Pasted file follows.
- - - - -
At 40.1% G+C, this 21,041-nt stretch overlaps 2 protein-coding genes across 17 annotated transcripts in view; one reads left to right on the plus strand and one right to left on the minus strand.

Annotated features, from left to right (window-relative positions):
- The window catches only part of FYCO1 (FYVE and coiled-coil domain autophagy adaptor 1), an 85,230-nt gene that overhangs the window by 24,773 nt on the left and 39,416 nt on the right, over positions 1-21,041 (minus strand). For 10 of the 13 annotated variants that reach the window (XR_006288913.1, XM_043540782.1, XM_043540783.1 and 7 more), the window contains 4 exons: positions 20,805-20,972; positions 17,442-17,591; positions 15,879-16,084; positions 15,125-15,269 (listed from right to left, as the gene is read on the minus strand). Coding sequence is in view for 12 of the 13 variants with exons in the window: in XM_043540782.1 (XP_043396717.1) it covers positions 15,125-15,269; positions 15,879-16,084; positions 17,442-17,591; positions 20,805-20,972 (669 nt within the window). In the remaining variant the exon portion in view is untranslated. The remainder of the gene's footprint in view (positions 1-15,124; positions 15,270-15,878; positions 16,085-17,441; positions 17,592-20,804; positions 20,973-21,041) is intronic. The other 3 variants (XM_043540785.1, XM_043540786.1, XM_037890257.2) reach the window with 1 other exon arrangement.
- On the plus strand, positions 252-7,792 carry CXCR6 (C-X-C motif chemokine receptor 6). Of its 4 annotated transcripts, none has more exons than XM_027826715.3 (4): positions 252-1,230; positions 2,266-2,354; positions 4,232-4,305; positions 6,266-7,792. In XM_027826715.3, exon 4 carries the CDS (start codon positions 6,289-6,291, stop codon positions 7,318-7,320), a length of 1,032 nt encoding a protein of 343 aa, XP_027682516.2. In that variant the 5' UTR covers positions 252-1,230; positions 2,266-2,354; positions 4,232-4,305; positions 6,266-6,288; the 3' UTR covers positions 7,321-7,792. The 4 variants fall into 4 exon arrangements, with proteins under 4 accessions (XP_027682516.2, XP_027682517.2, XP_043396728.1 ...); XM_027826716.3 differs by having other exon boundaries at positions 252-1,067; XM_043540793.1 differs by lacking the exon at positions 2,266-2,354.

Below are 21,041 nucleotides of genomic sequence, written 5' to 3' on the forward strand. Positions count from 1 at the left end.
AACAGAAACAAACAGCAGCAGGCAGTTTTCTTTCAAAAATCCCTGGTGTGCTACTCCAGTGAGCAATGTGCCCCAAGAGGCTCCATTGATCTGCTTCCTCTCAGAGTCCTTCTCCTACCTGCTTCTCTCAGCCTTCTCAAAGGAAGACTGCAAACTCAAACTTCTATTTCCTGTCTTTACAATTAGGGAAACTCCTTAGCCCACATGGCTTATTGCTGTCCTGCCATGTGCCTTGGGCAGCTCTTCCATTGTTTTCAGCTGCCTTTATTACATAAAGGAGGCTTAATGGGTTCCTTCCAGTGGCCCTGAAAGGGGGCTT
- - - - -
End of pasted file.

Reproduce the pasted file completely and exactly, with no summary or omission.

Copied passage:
At 40.1% G+C, this 21,041-nt stretch overlaps 2 protein-coding genes across 17 annotated transcripts in view; one reads left to right on the plus strand and one right to left on the minus strand.

Annotated features, from left to right (window-relative positions):
- The window catches only part of FYCO1 (FYVE and coiled-coil domain autophagy adaptor 1), an 85,230-nt gene that overhangs the window by 24,773 nt on the left and 39,416 nt on the right, over positions 1-21,041 (minus strand). For 10 of the 13 annotated variants that reach the window (XR_006288913.1, XM_043540782.1, XM_043540783.1 and 7 more), the window contains 4 exons: positions 20,805-20,972; positions 17,442-17,591; positions 15,879-16,084; positions 15,125-15,269 (listed from right to left, as the gene is read on the minus strand). Coding sequence is in view for 12 of the 13 variants with exons in the window: in XM_043540782.1 (XP_043396717.1) it covers positions 15,125-15,269; positions 15,879-16,084; positions 17,442-17,591; positions 20,805-20,972 (669 nt within the window). In the remaining variant the exon portion in view is untranslated. The remainder of the gene's footprint in view (positions 1-15,124; positions 15,270-15,878; positions 16,085-17,441; positions 17,592-20,804; positions 20,973-21,041) is intronic. The other 3 variants (XM_043540785.1, XM_043540786.1, XM_037890257.2) reach the window with 1 other exon arrangement.
- On the plus strand, positions 252-7,792 carry CXCR6 (C-X-C motif chemokine receptor 6). Of its 4 annotated transcripts, none has more exons than XM_027826715.3 (4): positions 252-1,230; positions 2,266-2,354; positions 4,232-4,305; positions 6,266-7,792. In XM_027826715.3, exon 4 carries the CDS (start codon positions 6,289-6,291, stop codon positions 7,318-7,320), a length of 1,032 nt encoding a protein of 343 aa, XP_027682516.2. In that variant the 5' UTR covers positions 252-1,230; positions 2,266-2,354; positions 4,232-4,305; positions 6,266-6,288; the 3' UTR covers positions 7,321-7,792. The 4 variants fall into 4 exon arrangements, with proteins under 4 accessions (XP_027682516.2, XP_027682517.2, XP_043396728.1 ...); XM_027826716.3 differs by having other exon boundaries at positions 252-1,067; XM_043540793.1 differs by lacking the exon at positions 2,266-2,354.

Below are 21,041 nucleotides of genomic sequence, written 5' to 3' on the forward strand. Positions count from 1 at the left end.
AACAGAAACAAACAGCAGCAGGCAGTTTTCTTTCAAAAATCCCTGGTGTGCTACTCCAGTGAGCAATGTGCCCCAAGAGGCTCCATTGATCTGCTTCCTCTCAGAGTCCTTCTCCTACCTGCTTCTCTCAGCCTTCTCAAAGGAAGACTGCAAACTCAAACTTCTATTTCCTGTCTTTACAATTAGGGAAACTCCTTAGCCCACATGGCTTATTGCTGTCCTGCCATGTGCCTTGGGCAGCTCTTCCATTGTTTTCAGCTGCCTTTATTACATAAAGGAGGCTTAATGGGTTCCTTCCAGTGGCCCTGAAAGGGGGCTT